# Combinatorial proof involving factorials

Show that $$\sum_{k=0}^{m} \frac{m!(n-k)!}{n!(m-k)!} = \frac{n+1}{n-m+1}$$

I tried thinking of what the LHS summand could possibly be (permutation, combination), but I can't come up with anything; nor was I able to come up with a combinatorial proof.

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$$\dfrac{m!}{n!} \sum_{k=0}^m \dfrac{(n-k)!}{(m-k)!} = \dfrac{m!(n-m)!}{n!} \left(\sum_{k=0}^m \dfrac{(n-k)!}{(m-k)!(n-m)!} \right)$$ We get \begin{align} \sum_{k=0}^m \dfrac{(n-k)!}{(m-k)!(n-m)!} & = \sum_{k=0}^m \dbinom{n-k}{n-m}\\ & = \sum_{k=n-m}^n \dbinom{k}{n-m}\\ & = \dbinom{n+1}{n-m+1}\,\,\,\,\,\,\,\,\,\, (\spadesuit)\\ & = \dfrac{(n+1)!}{(n-m+1)! m!} \end{align} where $\spadesuit$ is obtained from here.

Hence, putting these two together, we get that $$\dfrac{m!}{n!} \sum_{k=0}^m \dfrac{(n-k)!}{(m-k)!} = \dfrac{m!(n-m)!}{n!} \dfrac{(n+1)!}{(n-m+1)! m!} = \dfrac{n+1}{n-m+1}$$

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Would it have been possible to use the identity if you hadn't changed the index of $k$? I'm not sure I would be able to spot something so subtle. –  AlanH Feb 9 '13 at 21:17
@AlanH If you expand out the summation, you will soon realize/recognize that this is the same as other. At Least this was the way I figured it out. –  user17762 Feb 9 '13 at 21:32

Lets consider a bag has $n+1$ balls out of which $m$ are white and $n-m+1$ are black.

Let $X$ be a Random variable counting the no. of balls to be taken out of the box in order to end up with a black ball.

Clarly X takes value in the set $1,2,....,m+1$ .

$P(X=1)=\frac{n-m+1}{n+1}$

$P(X=2)=\frac{m}{n+1}\times \frac{n-m+1}{n}$

$P(X=3)=\frac{m}{n+1} \times \frac{m-1}{n}\times \frac{n-m+1}{n-1}$

In this way $P(X=k)=\frac{m}{n+1}\times \frac{m-1}{n}.... \times \frac{m-k+2}{n-k+3}\times \frac{n-m+1}{n-k+2}=\frac{n-m+1}{n+1}\times \frac{m!(n-(k-1))!}{n!(m-(k-1))!}$

As all the probabilities must add upto $1$

We have $\displaystyle\sum_{k=1}^{m+1}P(X=k)=1$

$\Rightarrow\displaystyle\sum_{k=1}^{m+1}\frac{n-m+1}{n+1}\times \frac{m!(n-(k-1))!}{n!(m-(k-1))!}=1$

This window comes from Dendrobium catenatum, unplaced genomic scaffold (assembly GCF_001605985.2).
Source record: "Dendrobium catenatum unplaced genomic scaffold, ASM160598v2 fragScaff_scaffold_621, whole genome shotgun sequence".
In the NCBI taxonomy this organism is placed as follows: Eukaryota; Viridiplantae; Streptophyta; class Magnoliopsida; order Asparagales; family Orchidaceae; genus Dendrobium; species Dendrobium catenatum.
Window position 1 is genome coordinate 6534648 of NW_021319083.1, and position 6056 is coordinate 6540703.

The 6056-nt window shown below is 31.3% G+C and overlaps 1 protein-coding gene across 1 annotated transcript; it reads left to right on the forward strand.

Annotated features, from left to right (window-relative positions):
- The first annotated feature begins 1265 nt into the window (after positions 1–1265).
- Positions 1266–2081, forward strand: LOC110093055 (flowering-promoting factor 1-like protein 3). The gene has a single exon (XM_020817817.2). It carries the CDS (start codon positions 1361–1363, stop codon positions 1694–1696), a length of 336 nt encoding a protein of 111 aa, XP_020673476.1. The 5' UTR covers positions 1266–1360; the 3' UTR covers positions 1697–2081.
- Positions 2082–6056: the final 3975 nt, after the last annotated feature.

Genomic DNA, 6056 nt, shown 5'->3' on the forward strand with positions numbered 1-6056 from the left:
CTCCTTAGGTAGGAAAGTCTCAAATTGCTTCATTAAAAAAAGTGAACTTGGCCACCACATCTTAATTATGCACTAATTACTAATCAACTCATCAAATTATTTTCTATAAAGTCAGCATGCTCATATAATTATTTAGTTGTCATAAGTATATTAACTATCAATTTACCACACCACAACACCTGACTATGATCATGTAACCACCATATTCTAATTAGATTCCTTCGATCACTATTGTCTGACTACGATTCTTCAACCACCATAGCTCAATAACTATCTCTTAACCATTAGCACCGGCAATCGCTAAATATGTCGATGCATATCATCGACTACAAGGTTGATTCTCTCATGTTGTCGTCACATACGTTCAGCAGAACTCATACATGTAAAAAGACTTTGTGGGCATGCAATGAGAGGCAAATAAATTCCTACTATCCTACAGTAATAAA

$\Rightarrow\displaystyle\sum_{l=0}^{m}\frac{n-m+1}{n+1}\times \frac{m!(n-l)!}{n!(m-l)!}=1$

$\Rightarrow\displaystyle\sum_{l=0}^{m}\frac{m!(n-l)!}{n!(m-l)!}=\frac{n+1}{n-m+1}$

We are done.

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+1: Quite nice! –  Mike Spivey Feb 9 '13 at 6:29
Thanks @MikeSpivey.... –  Abhra Abir Kundu Feb 9 '13 at 6:30
As an aside, "@MikeSpivey..." doesn't work (see the explanation). You have to use something like @MikeSpivey. –  Mark S. Feb 9 '13 at 15:05

First rearrange the identity:

$$\sum_{k=0}^m\frac{(n-k)!}{(m-k)!}=\frac{(n+1)!}{m!(n+1-m)}=\binom{n+1}m(n-m)!\;.$$

Then note that

$$\frac{(n-k)!}{(m-k)!}=(n-k)^{\underline{n-m}}\;,$$

where $x^{\underline n}$ is the falling factorial, so that the identity can be written

$$\sum_{k=0}^m(n-k)^{\underline{n-m}}=\binom{n+1}m(n-m)!\;.\tag{1}$$

The term $(n-k)^{\underline{n-m}}$ is the number of ways to choose and permute $n-m$ elements of $[n-k]$, where $0\le k\le m$. Alternatively, it’s the number of ways to choose a set of $n-m+1$ elements of $[n+1]$ whose largest element is $n-k+1$ and permute the other $n-m$ elements of the set. Thus, the lefthand side of $(1)$ counts the ways to choose $n-m+1$ elements of $[n+1]$ and permute the $n-m$ smallest of the chosen elements.

On the other hand, there are $\dbinom{n+1}{n-m+1}=\dbinom{n+1}m$ ways to choose $n-m+1$ elements of $[n+1]$, and there are then $(n-m)!$ ways to permute the $m-n$ smallest of the chosen elements, so the righthand side of $(1)$ counts the same thing, and the identity is established.

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